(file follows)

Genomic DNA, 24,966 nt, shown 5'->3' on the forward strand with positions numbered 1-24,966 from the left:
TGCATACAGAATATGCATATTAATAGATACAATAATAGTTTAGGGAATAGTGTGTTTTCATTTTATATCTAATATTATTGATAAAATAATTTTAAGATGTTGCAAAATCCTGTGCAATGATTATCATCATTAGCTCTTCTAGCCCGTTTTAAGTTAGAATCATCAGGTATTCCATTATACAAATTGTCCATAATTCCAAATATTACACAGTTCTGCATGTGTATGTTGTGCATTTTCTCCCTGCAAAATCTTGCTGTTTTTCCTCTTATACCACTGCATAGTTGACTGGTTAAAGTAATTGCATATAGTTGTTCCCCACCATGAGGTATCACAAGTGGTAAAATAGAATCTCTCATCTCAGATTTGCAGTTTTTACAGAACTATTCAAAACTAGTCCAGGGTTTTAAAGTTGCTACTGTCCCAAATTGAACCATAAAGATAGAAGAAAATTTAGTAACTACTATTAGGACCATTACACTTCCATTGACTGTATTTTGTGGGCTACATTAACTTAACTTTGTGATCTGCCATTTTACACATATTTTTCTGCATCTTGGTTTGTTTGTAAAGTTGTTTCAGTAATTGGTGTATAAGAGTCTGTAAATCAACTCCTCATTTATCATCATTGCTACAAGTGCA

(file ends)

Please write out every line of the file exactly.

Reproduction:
Genomic DNA, 24,966 nt, shown 5'->3' on the forward strand with positions numbered 1-24,966 from the left:
TGCATACAGAATATGCATATTAATAGATACAATAATAGTTTAGGGAATAGTGTGTTTTCATTTTATATCTAATATTATTGATAAAATAATTTTAAGATGTTGCAAAATCCTGTGCAATGATTATCATCATTAGCTCTTCTAGCCCGTTTTAAGTTAGAATCATCAGGTATTCCATTATACAAATTGTCCATAATTCCAAATATTACACAGTTCTGCATGTGTATGTTGTGCATTTTCTCCCTGCAAAATCTTGCTGTTTTTCCTCTTATACCACTGCATAGTTGACTGGTTAAAGTAATTGCATATAGTTGTTCCCCACCATGAGGTATCACAAGTGGTAAAATAGAATCTCTCATCTCAGATTTGCAGTTTTTACAGAACTATTCAAAACTAGTCCAGGGTTTTAAAGTTGCTACTGTCCCAAATTGAACCATAAAGATAGAAGAAAATTTAGTAACTACTATTAGGACCATTACACTTCCATTGACTGTATTTTGTGGGCTACATTAACTTAACTTTGTGATCTGCCATTTTACACATATTTTTCTGCATCTTGGTTTGTTTGTAAAGTTGTTTCAGTAATTGGTGTATAAGAGTCTGTAAATCAACTCCTCATTTATCATCATTGCTACAAGTGCA